This exhaustion effect struck at 6 weeks and 8 weeks after the start of LP. For what it's worth, during this time I have also been feeling generally tired as well (although not to the extreme of being fully exhausted).

    Additional information:

    Weight = 105 kg
    Height = 183 cm (6 feet)
    Squat strength level = 3x5 of 102,5 kg (up from 40 kg in 9 weeks)
    Bench press strength level = 3x5 of 60 kg (up from 35 kg in 9 weeks)
    Press strength level = 3x5 of 45 kg (up from 25 kg in 9 weeks)
    Deadlift strength level = 1x5 of 100 kg (up from 40 kg in 9 weeks)
    Calories = ~3800-4000 kcal
    Protein = ~230 g
    Rest between sets = 15 mins and longer for the squat, up to 10 mins (sometimes longer) for press and bench press
    Sleep = 9 hours, almost never less than 8
    Additional physical activity = I usually walk 1-1.5h a day, not really as exercise though, just as part of work or transit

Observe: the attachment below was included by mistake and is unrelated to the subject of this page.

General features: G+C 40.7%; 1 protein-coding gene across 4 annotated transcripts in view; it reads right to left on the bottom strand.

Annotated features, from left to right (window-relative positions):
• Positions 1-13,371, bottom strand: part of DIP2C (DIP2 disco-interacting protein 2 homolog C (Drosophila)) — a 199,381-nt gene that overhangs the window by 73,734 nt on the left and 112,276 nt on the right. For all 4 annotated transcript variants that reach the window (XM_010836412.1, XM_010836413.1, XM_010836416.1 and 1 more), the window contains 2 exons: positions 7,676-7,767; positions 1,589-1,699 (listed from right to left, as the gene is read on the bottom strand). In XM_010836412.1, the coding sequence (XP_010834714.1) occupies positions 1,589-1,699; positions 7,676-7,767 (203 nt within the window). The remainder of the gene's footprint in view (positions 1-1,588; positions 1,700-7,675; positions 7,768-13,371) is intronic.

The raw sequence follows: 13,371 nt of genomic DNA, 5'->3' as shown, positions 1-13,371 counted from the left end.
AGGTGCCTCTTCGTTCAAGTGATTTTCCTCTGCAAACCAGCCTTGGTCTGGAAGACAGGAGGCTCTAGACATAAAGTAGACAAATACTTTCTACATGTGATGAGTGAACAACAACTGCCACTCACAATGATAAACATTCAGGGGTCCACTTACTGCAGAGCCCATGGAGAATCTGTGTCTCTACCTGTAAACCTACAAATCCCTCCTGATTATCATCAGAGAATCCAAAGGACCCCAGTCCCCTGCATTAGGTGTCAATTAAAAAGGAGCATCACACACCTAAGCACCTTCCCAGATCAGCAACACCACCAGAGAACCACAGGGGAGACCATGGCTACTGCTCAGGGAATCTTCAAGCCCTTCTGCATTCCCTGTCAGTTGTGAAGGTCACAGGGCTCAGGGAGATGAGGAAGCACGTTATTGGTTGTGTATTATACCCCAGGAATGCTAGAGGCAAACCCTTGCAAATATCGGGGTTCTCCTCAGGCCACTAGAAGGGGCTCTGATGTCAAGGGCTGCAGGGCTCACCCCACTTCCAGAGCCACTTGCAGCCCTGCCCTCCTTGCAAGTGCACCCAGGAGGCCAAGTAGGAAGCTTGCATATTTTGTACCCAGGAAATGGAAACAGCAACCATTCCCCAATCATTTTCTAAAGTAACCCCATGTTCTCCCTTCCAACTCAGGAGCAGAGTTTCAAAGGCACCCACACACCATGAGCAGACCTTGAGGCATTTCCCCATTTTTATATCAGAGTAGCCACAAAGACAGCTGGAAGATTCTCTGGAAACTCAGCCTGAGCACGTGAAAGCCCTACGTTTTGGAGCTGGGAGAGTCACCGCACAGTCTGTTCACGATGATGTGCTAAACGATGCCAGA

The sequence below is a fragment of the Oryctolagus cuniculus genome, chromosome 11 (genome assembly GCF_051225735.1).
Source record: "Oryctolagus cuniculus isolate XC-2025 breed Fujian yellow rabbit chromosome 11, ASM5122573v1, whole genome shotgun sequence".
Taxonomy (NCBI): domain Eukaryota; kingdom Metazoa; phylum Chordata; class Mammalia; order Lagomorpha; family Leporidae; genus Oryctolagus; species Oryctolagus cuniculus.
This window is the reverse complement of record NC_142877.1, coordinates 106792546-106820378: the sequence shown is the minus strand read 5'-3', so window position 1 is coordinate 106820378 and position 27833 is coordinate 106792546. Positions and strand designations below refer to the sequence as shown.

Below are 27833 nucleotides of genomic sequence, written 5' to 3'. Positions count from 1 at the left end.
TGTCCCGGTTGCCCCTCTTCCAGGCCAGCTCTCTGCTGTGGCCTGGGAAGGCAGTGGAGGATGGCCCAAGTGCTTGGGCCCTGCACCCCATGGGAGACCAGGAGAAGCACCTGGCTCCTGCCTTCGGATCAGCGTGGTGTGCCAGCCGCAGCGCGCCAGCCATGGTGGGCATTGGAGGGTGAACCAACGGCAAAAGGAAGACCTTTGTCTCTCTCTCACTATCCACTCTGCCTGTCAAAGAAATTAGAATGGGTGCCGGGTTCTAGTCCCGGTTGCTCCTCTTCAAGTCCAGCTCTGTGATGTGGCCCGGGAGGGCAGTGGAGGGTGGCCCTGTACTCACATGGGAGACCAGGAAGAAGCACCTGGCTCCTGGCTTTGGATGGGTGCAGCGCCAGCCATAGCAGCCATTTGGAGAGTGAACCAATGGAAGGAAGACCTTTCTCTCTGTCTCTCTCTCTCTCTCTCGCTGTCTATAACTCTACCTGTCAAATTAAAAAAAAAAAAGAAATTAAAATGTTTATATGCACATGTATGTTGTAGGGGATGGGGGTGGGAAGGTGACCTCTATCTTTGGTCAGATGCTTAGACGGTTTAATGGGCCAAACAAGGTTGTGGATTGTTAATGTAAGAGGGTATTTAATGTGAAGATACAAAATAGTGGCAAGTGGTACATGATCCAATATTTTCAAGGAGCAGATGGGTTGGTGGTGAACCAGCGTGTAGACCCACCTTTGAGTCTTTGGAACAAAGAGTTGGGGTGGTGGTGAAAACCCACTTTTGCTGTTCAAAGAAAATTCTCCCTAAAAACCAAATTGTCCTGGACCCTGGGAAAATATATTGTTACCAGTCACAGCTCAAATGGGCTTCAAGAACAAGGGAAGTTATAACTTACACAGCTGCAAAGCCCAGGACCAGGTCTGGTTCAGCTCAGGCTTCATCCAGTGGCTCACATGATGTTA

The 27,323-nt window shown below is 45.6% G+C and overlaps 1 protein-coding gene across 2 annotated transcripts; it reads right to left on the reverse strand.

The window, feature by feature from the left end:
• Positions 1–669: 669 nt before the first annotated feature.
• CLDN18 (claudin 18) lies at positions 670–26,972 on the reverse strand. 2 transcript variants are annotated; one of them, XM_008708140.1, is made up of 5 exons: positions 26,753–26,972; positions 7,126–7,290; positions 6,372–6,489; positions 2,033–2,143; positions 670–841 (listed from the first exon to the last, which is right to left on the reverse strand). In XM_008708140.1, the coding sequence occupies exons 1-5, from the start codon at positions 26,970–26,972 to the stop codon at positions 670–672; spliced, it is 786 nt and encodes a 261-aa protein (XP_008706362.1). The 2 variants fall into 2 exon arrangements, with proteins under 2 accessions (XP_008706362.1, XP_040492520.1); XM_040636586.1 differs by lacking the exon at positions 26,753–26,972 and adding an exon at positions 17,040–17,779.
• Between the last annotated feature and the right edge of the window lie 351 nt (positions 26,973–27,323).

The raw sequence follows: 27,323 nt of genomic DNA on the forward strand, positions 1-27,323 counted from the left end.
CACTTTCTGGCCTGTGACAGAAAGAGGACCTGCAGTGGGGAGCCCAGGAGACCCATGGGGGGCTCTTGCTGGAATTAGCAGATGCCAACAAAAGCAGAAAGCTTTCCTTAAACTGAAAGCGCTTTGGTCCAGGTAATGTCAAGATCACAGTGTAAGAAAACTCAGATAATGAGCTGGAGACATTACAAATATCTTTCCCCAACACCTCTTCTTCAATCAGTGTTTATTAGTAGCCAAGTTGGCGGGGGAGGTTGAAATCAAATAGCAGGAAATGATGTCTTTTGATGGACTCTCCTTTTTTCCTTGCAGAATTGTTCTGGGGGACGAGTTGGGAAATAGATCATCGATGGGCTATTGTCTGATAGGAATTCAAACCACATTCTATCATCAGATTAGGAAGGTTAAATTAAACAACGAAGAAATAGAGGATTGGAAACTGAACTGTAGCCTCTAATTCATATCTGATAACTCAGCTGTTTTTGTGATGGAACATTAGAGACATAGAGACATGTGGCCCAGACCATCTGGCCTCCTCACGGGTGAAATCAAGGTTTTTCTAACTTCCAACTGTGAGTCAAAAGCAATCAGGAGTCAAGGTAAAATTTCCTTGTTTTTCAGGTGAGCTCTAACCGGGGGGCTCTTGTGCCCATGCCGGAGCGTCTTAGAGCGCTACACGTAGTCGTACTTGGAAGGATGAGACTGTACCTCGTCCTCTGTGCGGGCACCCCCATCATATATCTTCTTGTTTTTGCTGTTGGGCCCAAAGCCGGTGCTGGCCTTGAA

Work = 8 hours a day, no more than moderate stress level I would estimate, especially by American standards

  2. #2
    Join Date
    Jul 2007
    Location
    North Texas
    Posts
    46,543

    Default

    Have you had your testosterone level checked?

  3. #3
    Join Date
    Aug 2021
    Posts
    17

    Default

    Quote Originally Posted by Mark Rippetoe View Post
    Have you had your testosterone level checked?
    I have not gotten it checked, but that does seem like something I should ask the doctor to do. Should I get anything else tested as well?

  4. #4
    Brodie Butland is offline Starting Strength Coach
    Consigliere
    Join Date
    May 2011
    Location
    Cleveland
    Posts
    3,985

    Default